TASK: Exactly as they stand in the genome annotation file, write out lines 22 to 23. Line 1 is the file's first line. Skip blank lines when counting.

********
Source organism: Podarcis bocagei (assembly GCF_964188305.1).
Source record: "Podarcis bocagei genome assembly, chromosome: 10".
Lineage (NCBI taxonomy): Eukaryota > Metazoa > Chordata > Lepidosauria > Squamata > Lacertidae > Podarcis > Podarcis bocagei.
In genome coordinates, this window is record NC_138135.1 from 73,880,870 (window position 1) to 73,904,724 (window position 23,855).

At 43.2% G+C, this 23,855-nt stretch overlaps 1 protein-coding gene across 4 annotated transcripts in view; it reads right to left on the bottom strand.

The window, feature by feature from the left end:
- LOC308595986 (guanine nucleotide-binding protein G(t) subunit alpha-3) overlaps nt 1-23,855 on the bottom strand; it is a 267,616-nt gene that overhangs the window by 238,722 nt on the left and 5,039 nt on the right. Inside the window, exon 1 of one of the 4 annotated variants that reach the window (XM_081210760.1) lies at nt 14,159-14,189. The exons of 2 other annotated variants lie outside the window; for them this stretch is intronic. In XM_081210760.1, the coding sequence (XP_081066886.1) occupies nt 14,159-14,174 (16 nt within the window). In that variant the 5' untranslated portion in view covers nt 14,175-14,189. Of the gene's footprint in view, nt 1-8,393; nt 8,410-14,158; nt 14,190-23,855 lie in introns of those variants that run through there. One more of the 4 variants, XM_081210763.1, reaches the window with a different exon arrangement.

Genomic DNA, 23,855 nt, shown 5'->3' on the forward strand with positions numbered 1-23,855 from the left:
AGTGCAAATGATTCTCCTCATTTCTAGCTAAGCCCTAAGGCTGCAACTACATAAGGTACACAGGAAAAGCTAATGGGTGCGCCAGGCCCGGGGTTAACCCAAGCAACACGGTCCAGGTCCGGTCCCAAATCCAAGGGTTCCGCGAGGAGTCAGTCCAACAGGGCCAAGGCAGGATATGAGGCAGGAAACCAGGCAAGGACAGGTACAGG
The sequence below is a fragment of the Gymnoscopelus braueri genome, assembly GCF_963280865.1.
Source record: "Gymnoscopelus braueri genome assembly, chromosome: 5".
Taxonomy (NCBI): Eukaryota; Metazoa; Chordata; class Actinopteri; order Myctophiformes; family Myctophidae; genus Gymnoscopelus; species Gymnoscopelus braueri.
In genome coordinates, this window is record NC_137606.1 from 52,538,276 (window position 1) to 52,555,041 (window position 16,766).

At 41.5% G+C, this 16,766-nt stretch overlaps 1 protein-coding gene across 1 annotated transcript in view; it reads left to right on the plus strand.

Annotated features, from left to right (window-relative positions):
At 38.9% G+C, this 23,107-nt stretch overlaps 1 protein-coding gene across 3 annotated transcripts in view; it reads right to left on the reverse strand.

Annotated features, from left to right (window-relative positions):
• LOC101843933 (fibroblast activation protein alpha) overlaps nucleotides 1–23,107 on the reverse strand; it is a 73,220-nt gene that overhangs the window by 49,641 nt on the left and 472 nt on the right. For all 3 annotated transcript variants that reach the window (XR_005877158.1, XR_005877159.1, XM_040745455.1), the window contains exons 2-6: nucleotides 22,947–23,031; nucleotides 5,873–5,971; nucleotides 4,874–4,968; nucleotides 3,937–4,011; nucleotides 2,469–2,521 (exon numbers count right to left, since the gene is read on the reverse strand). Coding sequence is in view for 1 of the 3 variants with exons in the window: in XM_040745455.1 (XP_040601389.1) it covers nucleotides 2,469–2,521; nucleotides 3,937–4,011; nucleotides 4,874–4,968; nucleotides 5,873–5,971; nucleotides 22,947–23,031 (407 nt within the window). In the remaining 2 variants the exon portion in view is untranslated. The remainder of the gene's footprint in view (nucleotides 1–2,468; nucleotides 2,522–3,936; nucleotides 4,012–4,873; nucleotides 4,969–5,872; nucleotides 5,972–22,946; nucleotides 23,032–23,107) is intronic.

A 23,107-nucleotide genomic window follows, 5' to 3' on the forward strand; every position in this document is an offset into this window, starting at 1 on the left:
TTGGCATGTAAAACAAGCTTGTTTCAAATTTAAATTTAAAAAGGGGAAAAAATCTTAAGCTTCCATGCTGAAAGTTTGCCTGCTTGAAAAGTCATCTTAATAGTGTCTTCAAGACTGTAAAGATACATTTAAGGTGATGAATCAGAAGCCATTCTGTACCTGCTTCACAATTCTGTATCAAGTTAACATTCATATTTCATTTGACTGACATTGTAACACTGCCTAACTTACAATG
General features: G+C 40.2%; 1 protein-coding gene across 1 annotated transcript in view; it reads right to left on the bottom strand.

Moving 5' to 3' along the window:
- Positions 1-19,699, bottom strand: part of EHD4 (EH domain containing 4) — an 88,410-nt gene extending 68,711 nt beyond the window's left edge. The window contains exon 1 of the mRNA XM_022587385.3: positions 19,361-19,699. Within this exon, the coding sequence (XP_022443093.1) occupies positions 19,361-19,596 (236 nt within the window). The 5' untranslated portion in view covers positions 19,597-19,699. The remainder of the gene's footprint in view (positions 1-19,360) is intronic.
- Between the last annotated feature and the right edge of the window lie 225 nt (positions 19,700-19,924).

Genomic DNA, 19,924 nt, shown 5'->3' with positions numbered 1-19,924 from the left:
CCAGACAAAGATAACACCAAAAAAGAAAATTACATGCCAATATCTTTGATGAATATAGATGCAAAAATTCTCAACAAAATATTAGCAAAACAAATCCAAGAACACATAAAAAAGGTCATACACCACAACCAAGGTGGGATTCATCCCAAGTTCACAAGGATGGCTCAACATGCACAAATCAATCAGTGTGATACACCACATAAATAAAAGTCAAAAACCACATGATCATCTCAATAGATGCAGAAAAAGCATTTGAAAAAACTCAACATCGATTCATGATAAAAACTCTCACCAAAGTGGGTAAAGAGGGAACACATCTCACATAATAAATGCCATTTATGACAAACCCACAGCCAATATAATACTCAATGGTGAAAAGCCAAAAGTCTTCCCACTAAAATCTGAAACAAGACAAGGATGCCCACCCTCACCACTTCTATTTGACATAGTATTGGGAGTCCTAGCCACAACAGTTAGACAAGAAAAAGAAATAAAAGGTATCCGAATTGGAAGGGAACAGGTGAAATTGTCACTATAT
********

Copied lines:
Moving 5' to 3' along the window:
- Positions 1-19,699, bottom strand: part of EHD4 (EH domain containing 4) — an 88,410-nt gene extending 68,711 nt beyond the window's left edge. The window contains exon 1 of the mRNA XM_022587385.3: positions 19,361-19,699. Within this exon, the coding sequence (XP_022443093.1) occupies positions 19,361-19,596 (236 nt within the window). The 5' untranslated portion in view covers positions 19,597-19,699. The remainder of the gene's footprint in view (positions 1-19,360) is intronic.